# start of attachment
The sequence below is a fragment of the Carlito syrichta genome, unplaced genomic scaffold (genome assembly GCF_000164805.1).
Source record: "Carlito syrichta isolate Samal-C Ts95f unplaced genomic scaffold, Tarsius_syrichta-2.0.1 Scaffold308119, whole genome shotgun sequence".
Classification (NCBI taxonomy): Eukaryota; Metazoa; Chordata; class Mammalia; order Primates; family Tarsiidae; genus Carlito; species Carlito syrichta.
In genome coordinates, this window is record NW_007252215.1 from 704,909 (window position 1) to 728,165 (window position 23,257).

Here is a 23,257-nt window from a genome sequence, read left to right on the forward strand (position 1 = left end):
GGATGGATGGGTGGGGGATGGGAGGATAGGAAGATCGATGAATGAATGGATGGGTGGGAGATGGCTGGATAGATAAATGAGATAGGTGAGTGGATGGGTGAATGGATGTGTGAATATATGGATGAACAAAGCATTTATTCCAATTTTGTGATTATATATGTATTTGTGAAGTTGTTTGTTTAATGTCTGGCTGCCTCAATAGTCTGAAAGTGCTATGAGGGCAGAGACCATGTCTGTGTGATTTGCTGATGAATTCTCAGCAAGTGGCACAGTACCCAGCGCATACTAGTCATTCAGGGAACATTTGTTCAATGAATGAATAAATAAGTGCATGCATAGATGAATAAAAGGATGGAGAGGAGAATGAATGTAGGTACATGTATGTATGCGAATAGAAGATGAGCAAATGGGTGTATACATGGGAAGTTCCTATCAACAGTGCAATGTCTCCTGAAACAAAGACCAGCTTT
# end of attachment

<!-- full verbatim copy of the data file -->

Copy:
The sequence below is a fragment of the Carlito syrichta genome, unplaced genomic scaffold (genome assembly GCF_000164805.1).
Source record: "Carlito syrichta isolate Samal-C Ts95f unplaced genomic scaffold, Tarsius_syrichta-2.0.1 Scaffold308119, whole genome shotgun sequence".
Classification (NCBI taxonomy): Eukaryota; Metazoa; Chordata; class Mammalia; order Primates; family Tarsiidae; genus Carlito; species Carlito syrichta.
In genome coordinates, this window is record NW_007252215.1 from 704,909 (window position 1) to 728,165 (window position 23,257).

Here is a 23,257-nt window from a genome sequence, read left to right on the forward strand (position 1 = left end):
GGATGGATGGGTGGGGGATGGGAGGATAGGAAGATCGATGAATGAATGGATGGGTGGGAGATGGCTGGATAGATAAATGAGATAGGTGAGTGGATGGGTGAATGGATGTGTGAATATATGGATGAACAAAGCATTTATTCCAATTTTGTGATTATATATGTATTTGTGAAGTTGTTTGTTTAATGTCTGGCTGCCTCAATAGTCTGAAAGTGCTATGAGGGCAGAGACCATGTCTGTGTGATTTGCTGATGAATTCTCAGCAAGTGGCACAGTACCCAGCGCATACTAGTCATTCAGGGAACATTTGTTCAATGAATGAATAAATAAGTGCATGCATAGATGAATAAAAGGATGGAGAGGAGAATGAATGTAGGTACATGTATGTATGCGAATAGAAGATGAGCAAATGGGTGTATACATGGGAAGTTCCTATCAACAGTGCAATGTCTCCTGAAACAAAGACCAGCTTT